Monday, May 2, 2011

Deus ex Machina

If you've written a story or two, you're probably guilty of using it.  I know I am.  I hate it, and try to avoid it at all costs, but sometimes it happens.  It's called deus ex machina, Latin for "god out of the machine", and it's a plot device used all too often to solve an issue or problem the author just can't quite wrap up the way he or she desires.  We see it all the time in books and movies.  We get right to the end of the story, and in order to resolve the issues in a satisfying manner, some kind of new event or character needs to intervene and set things right.  Who the hell is this guy, and where did he come from to save the day just in the nick of time?

Shakespeare used it in several of his plays.  Many other famous and talented writers have used it.  It's not just reserved for hacks and less talented writers.  It is common, though, and employed by both the talented and hacks alike.  In fact, it's probably more common than you might think, especially in today's Hollywood, where plot takes a backseat to special effects and viewership numbers.

It's been called pure laziness.  Shoddy writing.  Personally I can't stand it, and heckle it any chance I get, even if I am guilty of using it a time or two.  To me it signifies an author hasn't spent enough time crafting the story to a better outcome.  That the author doesn't care enough about the story to fix those issues correctly, or let the story end how it will.  The characters should determine the outcome of the story, not the author.

I think the problem stems largely from our desire to have a happy ending.  Nobody likes coming to the end of a good tale and finding out the characters they invested so much emotion in during the story die at the end.  Nobody likes being slapped with a healthy dose of reality after reading or watching a fantastic tale that allowed them to escape that brutal reality for a while.  It's inherent in who we are as humans, and it's probably never going to change.

So aside from giving in and settling on an ending that nobody's going to like because your characters got in over their heads, how does one avoid using deus ex machina as plot spackle to make it all better?  If I knew that answer, I'd probably be a lot better off than I am now.  That doesn't mean I don't have a few thoughts about how to avoid it, though.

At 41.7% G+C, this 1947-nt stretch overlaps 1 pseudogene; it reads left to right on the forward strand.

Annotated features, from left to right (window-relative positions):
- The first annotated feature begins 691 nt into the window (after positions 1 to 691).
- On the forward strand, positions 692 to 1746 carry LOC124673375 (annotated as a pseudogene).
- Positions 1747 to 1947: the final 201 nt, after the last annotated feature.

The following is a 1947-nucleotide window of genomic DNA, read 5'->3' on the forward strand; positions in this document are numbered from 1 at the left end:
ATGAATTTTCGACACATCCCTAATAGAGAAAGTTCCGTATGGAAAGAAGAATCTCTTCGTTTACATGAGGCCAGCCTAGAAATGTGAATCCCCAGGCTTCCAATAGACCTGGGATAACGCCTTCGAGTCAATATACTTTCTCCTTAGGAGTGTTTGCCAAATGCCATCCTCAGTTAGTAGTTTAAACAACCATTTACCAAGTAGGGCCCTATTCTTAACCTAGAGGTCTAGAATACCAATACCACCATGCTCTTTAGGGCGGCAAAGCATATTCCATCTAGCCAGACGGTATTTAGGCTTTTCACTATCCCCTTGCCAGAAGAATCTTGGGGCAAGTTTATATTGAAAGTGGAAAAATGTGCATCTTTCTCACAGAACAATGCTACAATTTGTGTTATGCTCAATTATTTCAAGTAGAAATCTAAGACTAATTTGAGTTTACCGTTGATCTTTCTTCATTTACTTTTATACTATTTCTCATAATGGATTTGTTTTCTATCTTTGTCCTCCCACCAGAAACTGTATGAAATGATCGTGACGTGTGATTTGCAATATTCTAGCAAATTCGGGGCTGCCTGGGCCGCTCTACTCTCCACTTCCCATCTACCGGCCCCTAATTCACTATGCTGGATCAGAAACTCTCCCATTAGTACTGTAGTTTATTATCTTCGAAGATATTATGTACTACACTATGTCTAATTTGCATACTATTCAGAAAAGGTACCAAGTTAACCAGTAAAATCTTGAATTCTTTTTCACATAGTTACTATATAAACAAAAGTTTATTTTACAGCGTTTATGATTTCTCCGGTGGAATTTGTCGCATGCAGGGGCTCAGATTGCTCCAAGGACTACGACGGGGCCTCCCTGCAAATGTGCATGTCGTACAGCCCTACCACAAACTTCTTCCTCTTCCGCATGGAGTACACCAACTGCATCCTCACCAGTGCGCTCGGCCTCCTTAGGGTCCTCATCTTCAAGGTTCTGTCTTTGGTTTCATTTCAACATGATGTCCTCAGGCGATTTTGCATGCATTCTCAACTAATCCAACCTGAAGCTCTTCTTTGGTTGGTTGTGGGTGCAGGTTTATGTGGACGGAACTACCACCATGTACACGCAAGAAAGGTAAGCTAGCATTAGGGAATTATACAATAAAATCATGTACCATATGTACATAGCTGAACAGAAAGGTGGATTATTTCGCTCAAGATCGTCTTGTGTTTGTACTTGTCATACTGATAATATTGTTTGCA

The easiest way, as I mentioned earlier, is to just let the plot work out the way the characters make it.  It doesn't always end happily that way, but then, neither does life.  Sometimes people die, or get hurt, or get in trouble over their heads.  Sometimes things don't turn out the way we planned them to.  That's just the way life is.  It's not the sexy ending, but it is realistic.

But it doesn't have to be that way.  Your characters are resourceful.  They're well rounded and experienced.  They've probably got the answer somewhere.  You just have to get it out of them.  Experiment with them a little.  Tweak their reactions to something a bit.  Don't just go with the first reaction they might have and write it down.  Follow one reaction to its logical conclusion and switch it up a bit.  Chances are, you'll find some kind of combination that allows the conflict and tension you need in the story and the resolution you need to wrap it all up with a happy ending.

The stakes don't need to be all that high either.  We see more and more stories where all-or-nothing scenarios are played out.  The hero must save the world from imminent destruction in order to set things right, save the girl and live happily ever after.  Or at least until the sequel.  The problem with these types of scenarios is that they don't leave a lot of wiggle room for the writer.  If it's an all-or-nothing problem, the character really doesn't have a choice to make, meaning that the reader should already be well ahead of the game of figuring out how things are going to end.  If the reader has the ending figured out, the story either ends predictably, which is lame, or it has an unexpected twist.  And if the twist isn't set up right at the beginning, enter deus ex machina to save the day.

The same holds true for the fates of your characters.  If the hero and villain are put together in such a way that only one will walk away alive, there again isn't much doubt about how it's going to end.  Creating a storyline and characters who can interact with each other and live to tell about it sets up future conflict.  It also mitigates the need to make more and more bad guys to throw at the good guy as the story progresses.

If the stakes aren't as high, there are probably a number of ways the situation can be resolved, meaning there are far more options to the author, and greater suspense for the reader.  Yes or no questions pose an ultimatum, and create a situation with only one feasible ending.  By using open ended questions for plot construction, you've given the characters more ways to interact and get themselves back out of the pickle they've gotten themselves into.

But what if you really want the stakes that high?  After all, it's more exciting when there's more at stake in the story.  Giving the readers a good apocalyptic tale does have its advantages.  And you can still do that, if you set up the rules of engagement in the future to allow multiple possible happy endings.  You've got to delve into the plot more than just superficially.  You've got to spend some time running decisions in the story to their logical conclusions.  It takes a lot of hard work and careful thought to come up with a good plot that follows through clear to the end.  But doing so is rewarding.  If you're willing to spend the extra effort to avoid letting deus ex machina save the day for you, your story will probably be a whole lot better.

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